Decision-making remains a daily process that every person frequently performs, making it an exciting topic among researchers. Decision-making is performed using various decision-making theories and styles. Some decision-making theories and styles include intuitive, descriptive, analytical, heuristic, normative, rational, emotional, and creative decision-making. The author will utilize heuristic, rational, intuitive, and creative decision-making styles to decide on a personal situation (University of Minnesota, 2015).
From December 2019 to January 2020, I was in the process of applying for placement which was a requirement for my degree. I applied to two critical companies, including British Petroleum and British Airways. However, I had to consider the distance from my home to the workplace and extra time to study an online course during the placement. I had to decline one offer, which did not allow me adequate study time and was far from my home. Fortunately, after the interviews with the two companies, British Petroleum Limited offered me a placement on 3rd February 2020, and I had two weeks to decline the offer. British Airways also sent a placement letter on 20th February 2020.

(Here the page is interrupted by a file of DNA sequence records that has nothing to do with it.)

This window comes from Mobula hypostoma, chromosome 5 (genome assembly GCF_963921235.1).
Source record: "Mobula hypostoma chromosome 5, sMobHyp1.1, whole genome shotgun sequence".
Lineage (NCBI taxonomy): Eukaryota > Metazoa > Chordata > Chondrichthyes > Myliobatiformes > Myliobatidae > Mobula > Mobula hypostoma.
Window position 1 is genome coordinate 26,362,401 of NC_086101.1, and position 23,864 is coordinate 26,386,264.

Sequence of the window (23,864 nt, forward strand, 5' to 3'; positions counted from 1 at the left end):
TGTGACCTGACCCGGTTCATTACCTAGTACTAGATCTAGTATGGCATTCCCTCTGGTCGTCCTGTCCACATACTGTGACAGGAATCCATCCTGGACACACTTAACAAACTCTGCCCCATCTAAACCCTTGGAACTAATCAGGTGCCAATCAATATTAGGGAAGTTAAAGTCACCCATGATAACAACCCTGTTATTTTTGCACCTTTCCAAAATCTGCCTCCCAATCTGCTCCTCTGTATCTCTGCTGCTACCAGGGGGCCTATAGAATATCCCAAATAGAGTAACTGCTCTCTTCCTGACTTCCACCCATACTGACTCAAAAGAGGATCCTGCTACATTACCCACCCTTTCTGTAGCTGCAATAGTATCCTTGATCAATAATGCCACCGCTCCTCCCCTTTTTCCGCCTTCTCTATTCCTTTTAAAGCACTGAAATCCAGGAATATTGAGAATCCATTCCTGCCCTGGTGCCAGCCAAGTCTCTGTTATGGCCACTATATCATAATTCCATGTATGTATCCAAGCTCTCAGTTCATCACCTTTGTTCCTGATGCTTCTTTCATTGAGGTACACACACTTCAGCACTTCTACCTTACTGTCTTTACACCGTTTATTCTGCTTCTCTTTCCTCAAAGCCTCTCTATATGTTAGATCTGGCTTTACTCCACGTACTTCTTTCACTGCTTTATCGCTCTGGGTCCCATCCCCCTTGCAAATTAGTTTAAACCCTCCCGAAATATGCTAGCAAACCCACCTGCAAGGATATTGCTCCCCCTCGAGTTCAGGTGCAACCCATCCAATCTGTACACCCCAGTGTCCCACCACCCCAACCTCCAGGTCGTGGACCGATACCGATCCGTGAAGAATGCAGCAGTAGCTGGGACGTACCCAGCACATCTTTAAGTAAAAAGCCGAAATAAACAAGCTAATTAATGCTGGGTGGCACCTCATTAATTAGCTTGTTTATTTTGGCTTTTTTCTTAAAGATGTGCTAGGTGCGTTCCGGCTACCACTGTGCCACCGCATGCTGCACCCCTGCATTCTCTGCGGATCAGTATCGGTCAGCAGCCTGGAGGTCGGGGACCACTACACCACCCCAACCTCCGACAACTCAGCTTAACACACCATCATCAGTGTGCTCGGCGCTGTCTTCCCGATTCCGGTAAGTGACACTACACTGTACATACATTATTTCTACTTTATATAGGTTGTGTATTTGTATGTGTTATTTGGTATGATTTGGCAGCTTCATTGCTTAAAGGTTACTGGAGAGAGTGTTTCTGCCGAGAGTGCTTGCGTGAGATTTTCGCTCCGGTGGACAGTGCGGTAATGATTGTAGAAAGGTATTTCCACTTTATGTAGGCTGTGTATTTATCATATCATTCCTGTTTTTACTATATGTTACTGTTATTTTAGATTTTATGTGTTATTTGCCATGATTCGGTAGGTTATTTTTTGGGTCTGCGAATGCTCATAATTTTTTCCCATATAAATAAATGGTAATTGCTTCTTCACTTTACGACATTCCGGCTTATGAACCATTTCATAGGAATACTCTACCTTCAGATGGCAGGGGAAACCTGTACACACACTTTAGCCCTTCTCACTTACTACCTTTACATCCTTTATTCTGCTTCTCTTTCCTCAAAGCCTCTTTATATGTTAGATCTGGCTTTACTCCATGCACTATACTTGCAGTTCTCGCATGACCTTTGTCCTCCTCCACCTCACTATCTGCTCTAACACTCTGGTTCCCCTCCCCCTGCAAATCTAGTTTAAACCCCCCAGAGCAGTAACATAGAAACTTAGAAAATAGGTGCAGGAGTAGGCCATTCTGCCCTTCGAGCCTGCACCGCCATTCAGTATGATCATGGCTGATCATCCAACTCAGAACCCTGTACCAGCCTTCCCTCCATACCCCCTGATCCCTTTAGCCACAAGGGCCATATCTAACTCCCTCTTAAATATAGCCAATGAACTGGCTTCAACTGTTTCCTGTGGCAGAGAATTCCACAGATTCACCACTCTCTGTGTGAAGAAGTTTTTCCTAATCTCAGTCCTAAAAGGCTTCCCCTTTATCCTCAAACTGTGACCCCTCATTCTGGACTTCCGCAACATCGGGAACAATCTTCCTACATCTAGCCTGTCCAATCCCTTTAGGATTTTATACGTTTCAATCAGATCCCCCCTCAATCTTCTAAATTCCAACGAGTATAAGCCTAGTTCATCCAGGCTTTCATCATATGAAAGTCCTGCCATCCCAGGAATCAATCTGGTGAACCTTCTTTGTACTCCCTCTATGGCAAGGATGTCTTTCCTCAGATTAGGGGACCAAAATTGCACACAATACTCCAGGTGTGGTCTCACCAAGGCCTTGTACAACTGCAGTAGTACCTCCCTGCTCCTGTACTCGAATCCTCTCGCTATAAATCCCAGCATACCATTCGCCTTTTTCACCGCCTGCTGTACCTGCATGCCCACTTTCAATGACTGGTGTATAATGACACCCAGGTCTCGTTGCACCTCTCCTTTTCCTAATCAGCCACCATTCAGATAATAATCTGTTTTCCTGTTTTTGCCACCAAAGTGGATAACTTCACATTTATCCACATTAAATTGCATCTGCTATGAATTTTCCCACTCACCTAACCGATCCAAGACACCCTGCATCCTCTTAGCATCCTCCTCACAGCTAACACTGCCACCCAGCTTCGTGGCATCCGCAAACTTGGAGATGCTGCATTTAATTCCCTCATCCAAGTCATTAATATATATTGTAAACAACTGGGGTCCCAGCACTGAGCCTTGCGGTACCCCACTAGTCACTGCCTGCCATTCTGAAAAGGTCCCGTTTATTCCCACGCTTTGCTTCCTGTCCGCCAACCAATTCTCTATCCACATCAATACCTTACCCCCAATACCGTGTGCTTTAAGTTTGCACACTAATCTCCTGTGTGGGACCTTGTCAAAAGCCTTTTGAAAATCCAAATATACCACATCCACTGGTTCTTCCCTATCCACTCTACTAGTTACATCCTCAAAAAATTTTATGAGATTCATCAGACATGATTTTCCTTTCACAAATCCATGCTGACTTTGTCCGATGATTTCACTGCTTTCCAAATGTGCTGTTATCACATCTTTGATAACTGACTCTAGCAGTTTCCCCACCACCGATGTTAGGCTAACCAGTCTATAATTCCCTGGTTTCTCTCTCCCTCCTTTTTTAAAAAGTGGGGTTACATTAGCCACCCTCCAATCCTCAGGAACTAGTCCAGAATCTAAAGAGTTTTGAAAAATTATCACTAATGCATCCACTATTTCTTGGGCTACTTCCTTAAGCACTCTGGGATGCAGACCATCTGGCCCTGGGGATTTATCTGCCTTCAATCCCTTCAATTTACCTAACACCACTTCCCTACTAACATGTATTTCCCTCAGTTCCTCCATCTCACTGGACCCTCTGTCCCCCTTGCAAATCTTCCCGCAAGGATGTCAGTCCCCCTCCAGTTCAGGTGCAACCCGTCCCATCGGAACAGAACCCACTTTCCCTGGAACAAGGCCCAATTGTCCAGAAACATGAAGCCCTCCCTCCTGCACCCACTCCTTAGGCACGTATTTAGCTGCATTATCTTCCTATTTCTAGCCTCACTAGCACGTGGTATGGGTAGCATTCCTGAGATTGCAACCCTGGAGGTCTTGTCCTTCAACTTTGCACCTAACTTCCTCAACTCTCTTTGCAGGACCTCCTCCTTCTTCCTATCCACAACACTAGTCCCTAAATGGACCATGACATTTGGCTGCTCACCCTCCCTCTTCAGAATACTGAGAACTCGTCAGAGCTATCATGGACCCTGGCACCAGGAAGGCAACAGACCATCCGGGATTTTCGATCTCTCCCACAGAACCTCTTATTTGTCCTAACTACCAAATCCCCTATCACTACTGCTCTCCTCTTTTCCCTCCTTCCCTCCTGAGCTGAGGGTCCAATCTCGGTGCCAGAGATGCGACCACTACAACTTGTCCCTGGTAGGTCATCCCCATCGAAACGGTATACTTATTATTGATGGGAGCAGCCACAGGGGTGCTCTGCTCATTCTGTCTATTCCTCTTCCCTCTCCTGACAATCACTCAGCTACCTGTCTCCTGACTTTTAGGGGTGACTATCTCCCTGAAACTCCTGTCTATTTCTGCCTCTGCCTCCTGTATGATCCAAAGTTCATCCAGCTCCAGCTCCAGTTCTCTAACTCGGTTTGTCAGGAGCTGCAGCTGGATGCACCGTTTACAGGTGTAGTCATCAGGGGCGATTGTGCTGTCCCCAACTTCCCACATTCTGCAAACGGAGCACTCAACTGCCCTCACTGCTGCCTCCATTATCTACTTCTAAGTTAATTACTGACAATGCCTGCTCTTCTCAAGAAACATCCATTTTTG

I had various alternatives, including accepting the British Petroleum Ltd placement, declining the placement offer at BP before the three weeks, meaning I could lose the job placement, or waiting for an offer from British Airways. However, if I failed to receive an offer from British Airways, I would lose the placement opportunities and continue making more offers. The outcome of the decision includes refusing the BP offer as it did not meet the conditions. Fortunately, on 20th February, British Airways offered me a placement letter, and I started working on 22nd February. I had time for an online course in the evening near home.
Rational decision making
The dimensions of decision-making have been researched extensively and refer to decision-making procedures involving gathering information necessary for the decision and depending on the analysis of the information to make a choice. Indicators of rational decision-making include using the decision-makers knowledge, cognition, and well-informedness and gathering and analyzing the information (Malewska, 2019). A decision maker assesses the possible outcomes of various decision alternatives to minimize uncertainty and select the decisions that remain favorable in consideration of the risk-benefit analysis (Kaufmann et al., 2016)